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The Different Meanings of Decemember

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The Spectrum

While many individuals associate the month of December with winter break and Christmas, a vast number of students hold many different meanings when it comes to the month.

There are many different and interesting religions and traditions that are celebrated throughout the winter months by students from all over the world.

In the Muslim religion, a festival called Eid ul-Fitr, meaning "festivity," is celebrated for a few days as a conclusion to Ramadan, the fasting period where Muslims fast from sunrise to sunset for a month.

The holiday, commonly shortened to Eid, is spread out over three days, and large family gatherings usually occur on the first day. Many families start the day with an 8 a.m. to 10 a.m. prayer. Following the prayer, family members wish "Happy Eid" to one another and enjoy a well-prepared lunch.

Syed Abdula Hussaini, a senior in the school of architecture and planning, looks forward to celebrating Eid with his family and recalls certain activities during the three-day holiday since he was a child.

"The part that I loved most about the holiday as a kid was when an elder sibling or member is supposed to give you cash ... It came in handy when I wanted to buy games for PlayStation or Nintendo," Hussaini said.

Aside from cash gifts, people usually congregate together during the day and visit with relatives. Then, many go out to dinner with their families or have a gathering at their house.

"The holiday is my favorite because it revolves around a lot of food, sweets, seeing all of your family together, and watching kids try to decide what they want to buy with their cash gifts. This has been my holiday tradition since I can remember," Hussaini said.

Another religious holiday commonly celebrated is Hanukkah. Also known as the Festival of Lights, Hanukkah is an eight-day Jewish holiday that commemorates the rededication of the Holy Temple in Jerusalem. The holiday begins on the 25th day of the Jewish month Kislev, which changes yearly according to the Jewish calendar.

The holiday is observed for eight days and nights and every night one candle is lit on the menorah, until the eighth night when all candles are kindled. The first candle, known as the shamus candle, is lit on the first night and then used to light the other candles.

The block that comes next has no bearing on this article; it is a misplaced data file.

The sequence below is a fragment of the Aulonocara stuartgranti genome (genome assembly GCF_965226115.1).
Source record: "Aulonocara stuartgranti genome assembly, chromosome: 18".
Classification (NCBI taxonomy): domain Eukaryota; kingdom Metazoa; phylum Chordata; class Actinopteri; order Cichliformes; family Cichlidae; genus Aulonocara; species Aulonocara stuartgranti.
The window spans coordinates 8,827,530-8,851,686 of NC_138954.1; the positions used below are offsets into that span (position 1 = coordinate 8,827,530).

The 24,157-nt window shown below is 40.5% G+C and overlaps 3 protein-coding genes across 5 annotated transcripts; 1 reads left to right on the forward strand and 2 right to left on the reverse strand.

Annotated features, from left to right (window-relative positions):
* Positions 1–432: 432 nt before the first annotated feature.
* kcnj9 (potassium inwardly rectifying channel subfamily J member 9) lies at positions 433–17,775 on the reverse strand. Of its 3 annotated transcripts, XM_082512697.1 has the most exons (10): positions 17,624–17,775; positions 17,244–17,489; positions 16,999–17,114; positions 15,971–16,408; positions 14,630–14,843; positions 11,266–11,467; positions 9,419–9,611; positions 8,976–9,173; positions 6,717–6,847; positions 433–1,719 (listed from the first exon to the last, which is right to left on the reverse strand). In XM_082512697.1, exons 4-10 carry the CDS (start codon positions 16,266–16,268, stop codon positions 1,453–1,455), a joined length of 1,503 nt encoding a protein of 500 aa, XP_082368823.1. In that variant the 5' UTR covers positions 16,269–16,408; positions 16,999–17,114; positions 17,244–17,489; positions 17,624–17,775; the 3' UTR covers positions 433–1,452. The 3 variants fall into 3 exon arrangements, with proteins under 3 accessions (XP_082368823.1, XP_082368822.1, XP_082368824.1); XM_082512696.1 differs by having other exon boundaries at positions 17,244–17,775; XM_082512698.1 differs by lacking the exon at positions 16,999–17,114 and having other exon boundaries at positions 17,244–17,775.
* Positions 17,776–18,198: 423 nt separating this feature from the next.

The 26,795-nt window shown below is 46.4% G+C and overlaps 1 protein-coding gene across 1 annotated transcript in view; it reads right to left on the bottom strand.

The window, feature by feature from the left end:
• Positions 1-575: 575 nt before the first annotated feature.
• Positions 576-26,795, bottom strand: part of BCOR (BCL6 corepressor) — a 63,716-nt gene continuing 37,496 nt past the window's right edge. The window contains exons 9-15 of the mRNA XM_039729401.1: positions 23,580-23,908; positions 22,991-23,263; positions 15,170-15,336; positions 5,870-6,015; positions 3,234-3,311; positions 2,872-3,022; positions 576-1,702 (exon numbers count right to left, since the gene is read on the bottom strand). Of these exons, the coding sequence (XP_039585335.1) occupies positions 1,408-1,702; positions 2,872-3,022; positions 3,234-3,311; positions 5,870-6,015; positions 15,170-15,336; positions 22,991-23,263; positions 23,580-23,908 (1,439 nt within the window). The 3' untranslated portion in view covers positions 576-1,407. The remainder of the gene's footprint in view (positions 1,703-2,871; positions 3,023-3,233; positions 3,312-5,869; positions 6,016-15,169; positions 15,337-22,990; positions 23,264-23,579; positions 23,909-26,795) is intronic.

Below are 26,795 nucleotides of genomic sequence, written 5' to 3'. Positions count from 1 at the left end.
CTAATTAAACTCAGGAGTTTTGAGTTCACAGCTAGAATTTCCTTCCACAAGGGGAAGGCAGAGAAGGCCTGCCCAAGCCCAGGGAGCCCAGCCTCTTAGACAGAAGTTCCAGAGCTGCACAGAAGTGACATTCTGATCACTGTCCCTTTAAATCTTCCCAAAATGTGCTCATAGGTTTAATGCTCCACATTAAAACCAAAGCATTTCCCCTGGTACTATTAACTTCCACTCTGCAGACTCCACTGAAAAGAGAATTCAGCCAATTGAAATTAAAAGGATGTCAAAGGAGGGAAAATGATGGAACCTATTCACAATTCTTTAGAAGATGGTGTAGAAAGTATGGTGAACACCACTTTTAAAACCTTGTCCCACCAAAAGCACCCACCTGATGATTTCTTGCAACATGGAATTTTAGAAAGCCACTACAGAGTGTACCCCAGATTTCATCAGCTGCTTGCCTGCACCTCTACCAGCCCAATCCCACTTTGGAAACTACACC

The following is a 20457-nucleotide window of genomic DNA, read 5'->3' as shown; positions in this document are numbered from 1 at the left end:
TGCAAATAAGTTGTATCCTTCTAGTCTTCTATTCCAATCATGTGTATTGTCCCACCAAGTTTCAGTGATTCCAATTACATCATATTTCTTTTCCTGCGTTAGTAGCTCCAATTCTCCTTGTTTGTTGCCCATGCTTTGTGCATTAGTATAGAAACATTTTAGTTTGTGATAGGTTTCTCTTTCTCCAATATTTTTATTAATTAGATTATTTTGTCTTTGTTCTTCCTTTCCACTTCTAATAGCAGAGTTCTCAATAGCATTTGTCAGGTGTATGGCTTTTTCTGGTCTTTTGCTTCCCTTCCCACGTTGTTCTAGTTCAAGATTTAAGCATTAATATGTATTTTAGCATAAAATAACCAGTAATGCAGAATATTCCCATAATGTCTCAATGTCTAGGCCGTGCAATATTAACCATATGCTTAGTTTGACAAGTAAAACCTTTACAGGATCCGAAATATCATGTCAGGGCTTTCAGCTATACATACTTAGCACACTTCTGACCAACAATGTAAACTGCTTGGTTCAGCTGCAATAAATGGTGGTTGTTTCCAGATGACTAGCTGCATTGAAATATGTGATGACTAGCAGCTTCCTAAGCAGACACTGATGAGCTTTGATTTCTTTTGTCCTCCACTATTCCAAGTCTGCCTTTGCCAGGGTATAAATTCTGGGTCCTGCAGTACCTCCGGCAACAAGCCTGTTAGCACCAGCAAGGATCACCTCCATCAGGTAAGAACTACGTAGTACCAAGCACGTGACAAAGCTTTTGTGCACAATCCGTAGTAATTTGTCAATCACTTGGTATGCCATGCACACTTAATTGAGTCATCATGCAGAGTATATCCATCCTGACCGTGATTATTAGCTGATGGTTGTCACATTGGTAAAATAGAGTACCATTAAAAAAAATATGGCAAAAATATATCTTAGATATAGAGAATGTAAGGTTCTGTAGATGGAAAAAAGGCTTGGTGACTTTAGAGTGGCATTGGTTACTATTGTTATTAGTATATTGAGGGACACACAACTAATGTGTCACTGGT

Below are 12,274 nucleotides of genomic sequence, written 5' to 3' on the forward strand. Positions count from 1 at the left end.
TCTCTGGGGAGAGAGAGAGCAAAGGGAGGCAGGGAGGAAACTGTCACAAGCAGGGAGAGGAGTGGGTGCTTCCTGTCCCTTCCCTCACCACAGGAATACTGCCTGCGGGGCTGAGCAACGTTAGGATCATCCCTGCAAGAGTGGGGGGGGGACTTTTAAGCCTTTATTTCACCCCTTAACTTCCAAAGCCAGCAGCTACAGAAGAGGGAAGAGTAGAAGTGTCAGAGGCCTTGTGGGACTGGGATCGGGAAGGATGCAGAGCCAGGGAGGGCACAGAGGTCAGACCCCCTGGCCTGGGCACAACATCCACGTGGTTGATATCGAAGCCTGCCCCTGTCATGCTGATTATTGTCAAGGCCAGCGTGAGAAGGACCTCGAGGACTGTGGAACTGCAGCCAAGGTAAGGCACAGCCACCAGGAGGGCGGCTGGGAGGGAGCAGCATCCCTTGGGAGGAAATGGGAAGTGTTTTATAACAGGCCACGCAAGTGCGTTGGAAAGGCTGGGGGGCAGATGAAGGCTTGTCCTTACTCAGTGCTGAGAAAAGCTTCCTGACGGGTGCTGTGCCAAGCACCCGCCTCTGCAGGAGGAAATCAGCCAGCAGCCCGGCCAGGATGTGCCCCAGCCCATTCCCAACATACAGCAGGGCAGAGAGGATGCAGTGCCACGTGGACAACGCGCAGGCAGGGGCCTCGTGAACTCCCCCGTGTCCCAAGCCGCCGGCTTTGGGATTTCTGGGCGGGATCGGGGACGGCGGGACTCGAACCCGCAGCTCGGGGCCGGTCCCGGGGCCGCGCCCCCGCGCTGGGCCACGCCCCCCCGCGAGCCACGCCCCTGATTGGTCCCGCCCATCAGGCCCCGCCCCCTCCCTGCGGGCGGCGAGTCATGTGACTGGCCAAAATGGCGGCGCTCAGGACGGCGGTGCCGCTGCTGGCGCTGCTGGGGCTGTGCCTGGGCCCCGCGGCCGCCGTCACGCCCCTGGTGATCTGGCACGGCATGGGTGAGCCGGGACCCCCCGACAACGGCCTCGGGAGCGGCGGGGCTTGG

Some Jewish families also practice more obscure traditions, such as cooking fried food in respect to the importance of oil on the holiday, while others play with dreidels and give gifts.

David Siegel, a sophomore digital media major, shares some family traditions that he takes part in during Hanukkah.

"All my family basically does is light candles, say prayers, meet up and relax with family and friends, and give gifts to one another. We also cook a lot of food," Siegel said.

Paganism is a belief system that places less emphasis on any god or power and more on the importance of nature.

Pagans celebrate Christmas, but unlike Christians, they refer to their holiday as the Winter Solstice. The Winter Solstice occurs around Dec. 21 of each year and is a day sacred of the sun, thunder, and fire deities.

This time of year celebrates the return of light because it is celebrated on the longest and darkest night of the year. From that night on, the daylight begins to increase.

Many pagans believe that the mistletoe is a sacred plant and the custom of kissing under the mistletoe began as a fertility ritual.

One common symbol that unites those who celebrate some type of Winter Solstice is the evergreen tree, which represents good luck and eternal power for pagans.

Victoria Zajac, a senior psychology major, has celebrated Winter Solstice with her family and friends for as long as she can remember.

"Most pagans dance and have a fire where they burn things that they want to bring into their lives," Zajac said.

Pagans also believe that the Christmas tree has great significance. Gods and goddesses are placed at the top of the tree, hence the star, which is seen as symbol of protection.

Many people of this religion will decorate the Christmas tree with ornaments or symbols of things that they want to bring into their life in the new year.

"My Polish grandma used to practice ‘apautec,' where you take a wafer that is made by Roman Catholic nuns, break it into pieces and feed it to each member of your family, and say a prayer for them in the new year," Zajac said.

Adedamola Ayandele, a sophomore business major, comes from a Nigerian family that practices Christianity and celebrates Christmas like many people.

"For Christmas, my family goes to church the morning of Christmas day and then right after all the ladies go to the kitchen to cook while the men just relax or play around," Ayandele said. "Relatives and friends come over for lunch while we sit at the table and talk about what has happened the whole year. We also exchange gifts and talk about what we're thankful for."

Like Ayandele, many students practice the tradition of giving gifts and eating with family, but every family has a different version for celebrating during the holidays.

E-mail: features@ubspectrum.com